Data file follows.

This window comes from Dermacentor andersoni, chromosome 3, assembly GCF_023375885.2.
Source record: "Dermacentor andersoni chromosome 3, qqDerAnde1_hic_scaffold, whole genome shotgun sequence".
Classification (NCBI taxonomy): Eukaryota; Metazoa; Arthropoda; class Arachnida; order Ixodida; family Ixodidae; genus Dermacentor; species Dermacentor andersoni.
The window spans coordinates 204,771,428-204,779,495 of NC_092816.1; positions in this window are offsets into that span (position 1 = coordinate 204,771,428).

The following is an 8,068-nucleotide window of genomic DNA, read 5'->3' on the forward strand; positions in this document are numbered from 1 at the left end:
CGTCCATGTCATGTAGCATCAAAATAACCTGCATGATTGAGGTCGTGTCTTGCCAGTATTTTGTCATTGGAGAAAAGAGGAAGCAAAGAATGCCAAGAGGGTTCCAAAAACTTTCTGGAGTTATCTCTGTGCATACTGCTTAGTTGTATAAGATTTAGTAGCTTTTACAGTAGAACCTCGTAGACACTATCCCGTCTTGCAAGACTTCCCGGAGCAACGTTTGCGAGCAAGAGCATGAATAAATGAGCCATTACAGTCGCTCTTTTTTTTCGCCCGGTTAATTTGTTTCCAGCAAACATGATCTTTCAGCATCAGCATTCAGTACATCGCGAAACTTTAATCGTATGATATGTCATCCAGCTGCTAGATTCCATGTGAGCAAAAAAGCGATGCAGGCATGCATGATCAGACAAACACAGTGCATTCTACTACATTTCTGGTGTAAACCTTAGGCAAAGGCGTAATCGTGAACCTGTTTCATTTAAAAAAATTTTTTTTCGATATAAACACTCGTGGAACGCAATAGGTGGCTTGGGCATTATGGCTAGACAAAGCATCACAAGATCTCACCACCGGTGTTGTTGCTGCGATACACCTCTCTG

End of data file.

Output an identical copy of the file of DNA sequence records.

This window comes from Dermacentor andersoni, chromosome 3, assembly GCF_023375885.2.
Source record: "Dermacentor andersoni chromosome 3, qqDerAnde1_hic_scaffold, whole genome shotgun sequence".
Classification (NCBI taxonomy): Eukaryota; Metazoa; Arthropoda; class Arachnida; order Ixodida; family Ixodidae; genus Dermacentor; species Dermacentor andersoni.
The window spans coordinates 204,771,428-204,779,495 of NC_092816.1; positions in this window are offsets into that span (position 1 = coordinate 204,771,428).

The following is an 8,068-nucleotide window of genomic DNA, read 5'->3' on the forward strand; positions in this document are numbered from 1 at the left end:
CGTCCATGTCATGTAGCATCAAAATAACCTGCATGATTGAGGTCGTGTCTTGCCAGTATTTTGTCATTGGAGAAAAGAGGAAGCAAAGAATGCCAAGAGGGTTCCAAAAACTTTCTGGAGTTATCTCTGTGCATACTGCTTAGTTGTATAAGATTTAGTAGCTTTTACAGTAGAACCTCGTAGACACTATCCCGTCTTGCAAGACTTCCCGGAGCAACGTTTGCGAGCAAGAGCATGAATAAATGAGCCATTACAGTCGCTCTTTTTTTTCGCCCGGTTAATTTGTTTCCAGCAAACATGATCTTTCAGCATCAGCATTCAGTACATCGCGAAACTTTAATCGTATGATATGTCATCCAGCTGCTAGATTCCATGTGAGCAAAAAAGCGATGCAGGCATGCATGATCAGACAAACACAGTGCATTCTACTACATTTCTGGTGTAAACCTTAGGCAAAGGCGTAATCGTGAACCTGTTTCATTTAAAAAAATTTTTTTTCGATATAAACACTCGTGGAACGCAATAGGTGGCTTGGGCATTATGGCTAGACAAAGCATCACAAGATCTCACCACCGGTGTTGTTGCTGCGATACACCTCTCTG